Friday, April 25, 2014

April 26-30 Severe Weather Outbreak: Sunday Outlook

This forecast is solely for the severe weather on Sunday, April 27th. For the Sunday, Monday and Tuesday outlooks, please look at the bottom of this post for links.

The Storm Prediction Center has issued a severe weather outlook for Sunday, April 27th, indicating the continuance of Saturday's severe weather. In the graphical representation of the severe weather risk above, we see there is a large 'slight risk' of severe weather covering Nebraska, Kansas, Oklahoma, Texas, Louisiana, Mississippi, Tennessee, Kentucky, Arkansas, Indiana, Iowa and Missouri. We also see a much more alarming 'Moderate risk' of severe weather, covering extreme northeast Texas, southwest Arkansas, northwest Louisiana and southeast Oklahoma. This moderate risk is particularly alarming, as it appears to be only the 9th time in Storm Prediction Center history that a moderate risk has been issued two days away from the predicted event. 

The image above shows the Storm Prediction Center's graphical representation of the percentage chance of severe weather within 25 miles of any given point. We see the 'slight risk' area as defined by the 15% chance swath, with an enhanced severe weather chance in the 30% red region. But it's the 'moderate risk' area that wins the contest, clocking in at a 45% chance of severe weather within 25 miles of any point. Putting that in simpler terms, you could flip a coin, and there's just about a 50/50 chance of severe weather within 25 miles of that purple area. The black hatched area signifies a 10% or greater chance of significant severe weather (i.e. very large hail, very strong winds or strong tornadoes).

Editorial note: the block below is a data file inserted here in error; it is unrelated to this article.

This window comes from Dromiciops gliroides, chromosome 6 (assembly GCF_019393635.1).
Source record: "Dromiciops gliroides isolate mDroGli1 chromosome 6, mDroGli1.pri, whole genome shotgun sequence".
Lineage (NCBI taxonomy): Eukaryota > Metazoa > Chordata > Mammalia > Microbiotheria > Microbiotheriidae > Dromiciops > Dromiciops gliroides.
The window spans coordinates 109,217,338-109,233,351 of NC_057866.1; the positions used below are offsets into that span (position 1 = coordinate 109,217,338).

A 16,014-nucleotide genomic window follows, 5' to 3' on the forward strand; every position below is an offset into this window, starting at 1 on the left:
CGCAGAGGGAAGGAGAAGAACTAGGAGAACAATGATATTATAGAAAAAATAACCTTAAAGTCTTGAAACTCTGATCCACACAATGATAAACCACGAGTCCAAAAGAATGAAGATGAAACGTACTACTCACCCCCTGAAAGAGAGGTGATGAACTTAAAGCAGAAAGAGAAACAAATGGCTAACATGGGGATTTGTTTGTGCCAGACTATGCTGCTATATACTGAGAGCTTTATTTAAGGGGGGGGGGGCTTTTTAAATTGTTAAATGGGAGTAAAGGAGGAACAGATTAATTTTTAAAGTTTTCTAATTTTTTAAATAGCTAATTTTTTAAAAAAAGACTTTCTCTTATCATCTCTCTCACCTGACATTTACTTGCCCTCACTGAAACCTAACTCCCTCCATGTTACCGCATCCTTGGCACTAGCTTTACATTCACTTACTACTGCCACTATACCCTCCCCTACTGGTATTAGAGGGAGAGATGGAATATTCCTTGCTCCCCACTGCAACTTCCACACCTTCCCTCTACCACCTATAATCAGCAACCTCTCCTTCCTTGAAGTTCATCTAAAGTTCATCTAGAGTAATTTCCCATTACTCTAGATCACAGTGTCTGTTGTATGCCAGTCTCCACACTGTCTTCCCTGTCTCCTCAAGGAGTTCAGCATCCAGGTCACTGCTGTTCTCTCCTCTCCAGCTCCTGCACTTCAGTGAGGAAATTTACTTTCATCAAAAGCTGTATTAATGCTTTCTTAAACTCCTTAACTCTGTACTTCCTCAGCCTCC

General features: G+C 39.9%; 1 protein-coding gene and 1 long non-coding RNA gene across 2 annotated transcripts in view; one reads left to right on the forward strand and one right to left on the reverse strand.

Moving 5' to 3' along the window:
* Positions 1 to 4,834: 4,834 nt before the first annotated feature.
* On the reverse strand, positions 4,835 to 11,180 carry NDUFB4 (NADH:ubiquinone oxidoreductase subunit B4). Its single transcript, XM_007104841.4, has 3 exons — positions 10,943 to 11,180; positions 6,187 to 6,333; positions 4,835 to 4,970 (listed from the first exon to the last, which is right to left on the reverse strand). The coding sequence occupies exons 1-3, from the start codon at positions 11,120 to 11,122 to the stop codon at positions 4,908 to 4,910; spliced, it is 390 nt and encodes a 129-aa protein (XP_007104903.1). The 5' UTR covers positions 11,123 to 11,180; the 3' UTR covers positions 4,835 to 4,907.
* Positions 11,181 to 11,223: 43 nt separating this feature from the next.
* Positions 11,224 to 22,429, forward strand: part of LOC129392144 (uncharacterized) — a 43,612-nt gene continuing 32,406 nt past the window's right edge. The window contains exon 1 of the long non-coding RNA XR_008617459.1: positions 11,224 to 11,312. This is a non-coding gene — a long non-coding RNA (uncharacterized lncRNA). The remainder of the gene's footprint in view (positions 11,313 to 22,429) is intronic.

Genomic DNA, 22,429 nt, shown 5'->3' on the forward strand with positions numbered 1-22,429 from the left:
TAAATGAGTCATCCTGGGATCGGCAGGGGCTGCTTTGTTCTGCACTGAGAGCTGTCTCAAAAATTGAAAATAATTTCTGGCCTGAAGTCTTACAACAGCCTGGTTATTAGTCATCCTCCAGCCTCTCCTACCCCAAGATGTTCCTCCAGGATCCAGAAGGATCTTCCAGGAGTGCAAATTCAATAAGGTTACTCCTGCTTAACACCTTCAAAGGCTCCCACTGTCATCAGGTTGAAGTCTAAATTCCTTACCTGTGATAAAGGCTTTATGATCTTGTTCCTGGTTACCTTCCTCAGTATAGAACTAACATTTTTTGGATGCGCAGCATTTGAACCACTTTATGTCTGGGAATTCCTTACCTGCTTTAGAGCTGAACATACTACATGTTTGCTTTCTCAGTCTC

The image above shows isobars (contour lines) and wind speeds (colored) at the 500mb level of the atmosphere on Sunday evening. Here, we see our strong trough that we went over in the Saturday Outlook post has now become a closed low, as seen by the closed isobars in Kansas and Nebraska. This indicates that the storm has passed maturity, and is now on the path to weakening. Despite this, a screaming mid-level Pacific jet stream, clocking in at nearly 100 knots, will be feeding this severe weather threat for days to come. We see the closed low wrapping those strong mid-level winds into the warm sector, enhanced right over that meeting point of Texas, Arkansas and Oklahoma, and right over the Moderate Risk outline. These strong winds indicate the enhanced risk of severe weather.

If we look at wind speeds at the 700mb level, just a few thousand feet off the ground, we see wind speeds of close to 60 knots enhanced over our severe weather area, and especially over that Moderate Risk outline of Texas, Arkansas and Oklahoma. Seeing as this 700mb wind component is also known as the lower level jet stream (LLJ), and is a nocturnal jet stream, we can expect these winds to sustain themselves as Sunday wears on, thus continuing the severe weather threat. These high wind speeds combined with the high mid-level winds we just went over make me more and more concerned for Sunday.

According to model guidance, there is every right to be concerned. The image above shows the forecasted supercell composite for Sunday night. In other words, the higher colors on the legend indicate the higher likelihood for a supercell, which is defined as a rotating thunderstorm. Seeing as the supercell composite is enhanced right over that moderate risk area again, it's clear that this focal point of Louisiana, Arkansas, Texas and Oklahoma will be the bullseye for Sunday's severe weather threat.

Interestingly enough, the forecasted significant tornado composite, which is an index that can help determine the likelihood of tornadoes in a given area, goes off the scale right over the Moderate Risk area, but in my opinion, it's best to wait another day or so before jumping on this train of violent tornadoes (though I will agree that strong tornadoes are possible here).

To summarize:
• A potentially significant severe weather event is expected to occur Sunday.
• A Moderate Risk has been issued for Oklahoma, Texas, Louisiana, and Arkansas.
• Those in the Moderate Risk area may want to prepare for potentially strong tornadoes on this day.

Other posts pertaining to the April 26-30 Severe Weather Outbreak:

• Saturday Severe Weather Outlook: Click Here
• Monday Severe Weather Outlook: Click Here
• Tuesday Severe Weather Outlook: Click Here (Coming soon)

Links labeled Coming Soon will be out in the next few hours.


1 comment:

Chuck Justice said...

Looks like I'm pretty much in the, "Bulls Eye", for this system. Shreveport, La to be exact!

I'll keep ya updated as to what we get here!